Pediatric surgery is a "field that pushes us to do more," he says. Referring to minimally invasive procedures, he says parents of children "don't want bigger incisions, they don't want to stay in the hospital longer, and they want less pain.
"Surgery is a major driver of profit in hospitals, but not as much in kids," says Karrer. To augment surgery programs, hospitals are diversifying into specialized areas, he says. Generally, the hospital has seen 5% to 10% increases in various elements of pediatric surgery in recent years, in areas such as its trauma center, liver transplant program, and the colorectal and bariatric surgery programs.
The specialty programs have made good business sense for the hospital and have improved patient outcomes. The trauma program is a leading component of pediatric patient care because trauma injury is one of the major causes of childhood death and disability, he says. The hospital also has measured increased success rates in its liver transplant program, having a 95% patient survival rate and a 91% graft survival rate, which exceed the national averages by at least 5%, according to Karrer.
Success Key No. 1: Minimally invasive surgery
More hospitals are working on minimally invasive surgery in some of the most complicated settings, which is effectively reducing children's pain and improving surgical conditions.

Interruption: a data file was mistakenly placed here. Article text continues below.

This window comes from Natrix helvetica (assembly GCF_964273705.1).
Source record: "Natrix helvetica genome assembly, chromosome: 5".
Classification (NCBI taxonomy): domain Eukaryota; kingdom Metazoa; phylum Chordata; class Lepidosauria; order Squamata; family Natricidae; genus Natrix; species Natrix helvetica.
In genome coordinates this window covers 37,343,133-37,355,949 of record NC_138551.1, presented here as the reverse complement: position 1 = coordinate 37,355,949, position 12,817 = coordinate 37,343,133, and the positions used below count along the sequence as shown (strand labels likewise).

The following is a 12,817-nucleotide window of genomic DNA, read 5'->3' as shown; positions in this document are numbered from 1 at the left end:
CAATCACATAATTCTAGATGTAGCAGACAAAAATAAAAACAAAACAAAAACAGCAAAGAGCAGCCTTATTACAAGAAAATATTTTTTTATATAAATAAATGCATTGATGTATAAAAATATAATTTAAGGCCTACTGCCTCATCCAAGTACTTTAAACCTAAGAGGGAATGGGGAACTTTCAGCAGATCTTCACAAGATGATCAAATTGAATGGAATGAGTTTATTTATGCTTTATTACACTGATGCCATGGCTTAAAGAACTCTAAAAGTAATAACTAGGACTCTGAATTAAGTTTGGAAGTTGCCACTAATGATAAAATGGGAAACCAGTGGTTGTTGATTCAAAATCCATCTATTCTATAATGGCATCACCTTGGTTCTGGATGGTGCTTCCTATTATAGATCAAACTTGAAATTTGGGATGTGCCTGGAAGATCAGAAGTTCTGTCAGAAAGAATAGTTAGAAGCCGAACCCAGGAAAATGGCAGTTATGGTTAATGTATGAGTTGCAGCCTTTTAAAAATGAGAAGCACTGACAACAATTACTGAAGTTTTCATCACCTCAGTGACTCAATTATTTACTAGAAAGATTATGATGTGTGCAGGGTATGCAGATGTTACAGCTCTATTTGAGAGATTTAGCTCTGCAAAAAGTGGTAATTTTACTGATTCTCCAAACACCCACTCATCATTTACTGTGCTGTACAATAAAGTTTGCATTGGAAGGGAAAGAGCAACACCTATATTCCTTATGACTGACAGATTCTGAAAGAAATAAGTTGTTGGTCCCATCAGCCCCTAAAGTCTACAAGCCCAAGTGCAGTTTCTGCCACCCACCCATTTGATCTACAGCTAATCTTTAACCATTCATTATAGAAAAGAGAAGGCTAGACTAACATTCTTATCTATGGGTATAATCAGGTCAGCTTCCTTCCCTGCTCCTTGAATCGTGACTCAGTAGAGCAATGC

At the 286-bed Children's Hospital Los Angeles, physicians are using transoral robotic surgery under the da Vinci surgical system, which is also the method for strengthening surgical outcomes by providing greater visualization techniques and improved precision.
"We have raised the bar to achieve high success rates. In many ways, open surgery is still the gold standard, but we can't wait on the sidelines, and [TORS] is becoming less complicated and the success rates are there," says Chester Koh, director of robotic surgery at the Children's Hospital Los Angeles, where he also serves as attending surgeon in the division of pediatric urology.
While the success rate reaches 95% for open surgery, the rate with the robot is about 90% and still improving, he says. However, there are other factors that are pushing hospitals to opt for the robot: less pain, less medication, less scarring, and improved patient discharge rates, Koh says.
Even though the cost of the equipment is greater and it takes longer to carry out the task, the driver for hospitals may not be those costs as much as the improved outcomes. In that way, the marketing aspect becomes a factor because word spreads among parents and relatives about satisfaction with children's surgeries, Koh says.
At the 205-bed Johns Hopkins Children's Center in Baltimore, surgeons are using video-assisted procedures for the tiniest infants, says Jeffrey Lukish, MD, pediatric surgeon at Johns Hopkins. The common denominator for all minimally invasive procedures, he says, is to reduce pain, drug usage, and operative and postoperative time. Lukish, a former chief of pediatric surgery at the National Naval Medical Center and the Walter Reed Army Medical Center, has developed and refined a number of minimally invasive surgical techniques, including those for thorascopic PDA ligation and hernias.